The performance stays true to the acoustic concept of the original album but adds two acoustic guitars, including Jay Berliner who played on Astral Weeks, to Van’s acoustic, grand piano by Roger Kellaway, a member of several of Van’s bands in the past three decades, Paul Moran’s trumpet to Morrison stalwart Richie Buckley on flute and sax, and a four-piece string section, two violins, two violas.  Longime band member David Hayes plays upright bass and iconic Van guitarist John Platania, who played on some of Morrison’s great early ’70s work, is added on two non-Astral Weeks tracks along with backing vocalist Bianca Thornton.

Morrison also loves to interpolate songs and he does this on Astral Weeks with I Believe I’ve Transcended, Slim Slow Slider/I Start Breaking Down, Cypress Avenue/You Came Walking Down, Ballerina/Move On Up and one of the encores Listen To The Lion/The Lion Speaks.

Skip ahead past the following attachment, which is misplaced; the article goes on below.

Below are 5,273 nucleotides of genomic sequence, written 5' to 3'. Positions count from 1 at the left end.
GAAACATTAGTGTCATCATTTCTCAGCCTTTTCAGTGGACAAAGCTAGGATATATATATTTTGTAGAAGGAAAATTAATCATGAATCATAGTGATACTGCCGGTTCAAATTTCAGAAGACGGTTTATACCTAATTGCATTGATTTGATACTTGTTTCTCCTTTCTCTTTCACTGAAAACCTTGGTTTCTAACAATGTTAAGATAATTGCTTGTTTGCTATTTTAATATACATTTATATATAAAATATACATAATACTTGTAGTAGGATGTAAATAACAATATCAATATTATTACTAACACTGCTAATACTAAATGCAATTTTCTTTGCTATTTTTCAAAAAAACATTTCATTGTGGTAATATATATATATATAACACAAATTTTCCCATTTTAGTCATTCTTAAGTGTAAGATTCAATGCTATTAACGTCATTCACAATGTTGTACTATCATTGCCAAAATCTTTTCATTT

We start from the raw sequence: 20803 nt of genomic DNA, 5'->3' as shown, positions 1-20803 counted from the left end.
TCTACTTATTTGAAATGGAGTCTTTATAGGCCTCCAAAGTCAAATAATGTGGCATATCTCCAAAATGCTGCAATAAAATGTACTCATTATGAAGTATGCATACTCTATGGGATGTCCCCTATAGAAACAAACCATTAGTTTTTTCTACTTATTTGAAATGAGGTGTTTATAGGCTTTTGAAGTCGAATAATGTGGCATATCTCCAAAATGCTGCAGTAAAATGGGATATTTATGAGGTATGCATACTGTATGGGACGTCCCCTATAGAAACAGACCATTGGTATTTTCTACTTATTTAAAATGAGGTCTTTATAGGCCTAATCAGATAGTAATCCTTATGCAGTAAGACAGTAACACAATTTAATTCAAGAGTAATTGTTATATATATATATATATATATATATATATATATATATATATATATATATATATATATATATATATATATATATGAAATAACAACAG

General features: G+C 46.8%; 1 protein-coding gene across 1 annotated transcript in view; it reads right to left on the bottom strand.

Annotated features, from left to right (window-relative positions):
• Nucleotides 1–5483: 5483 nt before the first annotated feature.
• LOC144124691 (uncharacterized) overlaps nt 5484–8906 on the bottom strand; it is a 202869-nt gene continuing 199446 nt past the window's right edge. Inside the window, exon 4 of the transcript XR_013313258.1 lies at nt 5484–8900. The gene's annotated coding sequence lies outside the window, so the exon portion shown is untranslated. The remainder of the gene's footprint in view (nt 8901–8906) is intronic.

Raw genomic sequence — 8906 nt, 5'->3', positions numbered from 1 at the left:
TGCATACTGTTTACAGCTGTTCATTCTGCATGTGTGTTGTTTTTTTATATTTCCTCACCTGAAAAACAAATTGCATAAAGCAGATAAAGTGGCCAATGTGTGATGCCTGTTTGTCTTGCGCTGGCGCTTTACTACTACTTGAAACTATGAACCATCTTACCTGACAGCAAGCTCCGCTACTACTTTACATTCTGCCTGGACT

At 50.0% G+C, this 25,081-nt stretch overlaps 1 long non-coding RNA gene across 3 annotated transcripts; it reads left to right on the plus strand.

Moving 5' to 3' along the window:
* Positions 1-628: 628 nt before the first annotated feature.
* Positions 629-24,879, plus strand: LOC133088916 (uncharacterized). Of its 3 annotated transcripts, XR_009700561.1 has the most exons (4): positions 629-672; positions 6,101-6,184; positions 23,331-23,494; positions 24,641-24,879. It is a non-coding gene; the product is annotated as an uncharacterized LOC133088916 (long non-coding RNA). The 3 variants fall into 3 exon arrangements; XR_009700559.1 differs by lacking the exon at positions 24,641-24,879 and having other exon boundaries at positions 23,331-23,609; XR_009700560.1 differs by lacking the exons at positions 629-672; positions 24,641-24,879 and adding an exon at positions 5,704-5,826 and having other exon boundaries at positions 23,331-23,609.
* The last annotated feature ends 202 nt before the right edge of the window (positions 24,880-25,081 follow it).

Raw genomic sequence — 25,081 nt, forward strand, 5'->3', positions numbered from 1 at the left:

Morrison’s voice is in great shape for this outing. His lyrics are often almost unintelligible, except for the track Beside You on which he enunciates letter perfect throughout, but that is a defining trait to his vocal stylings. No one has mastered the combination of scatting and vamping on a single line over and over as well as Morrison, lending multiple meanings to a repeated lyric as in his stutter over “my tongue gets tired’ in Cypress Avenue. Truly one of our great R&B singers of the past half-century.

In many ways, each song is not only updated but somehow improved a little over the original. He makes use of a 6/8 jazz waltz on three of the tunes – Astral Weeks, Sweet Thing and The Way Young Lovers Do – and they all swing.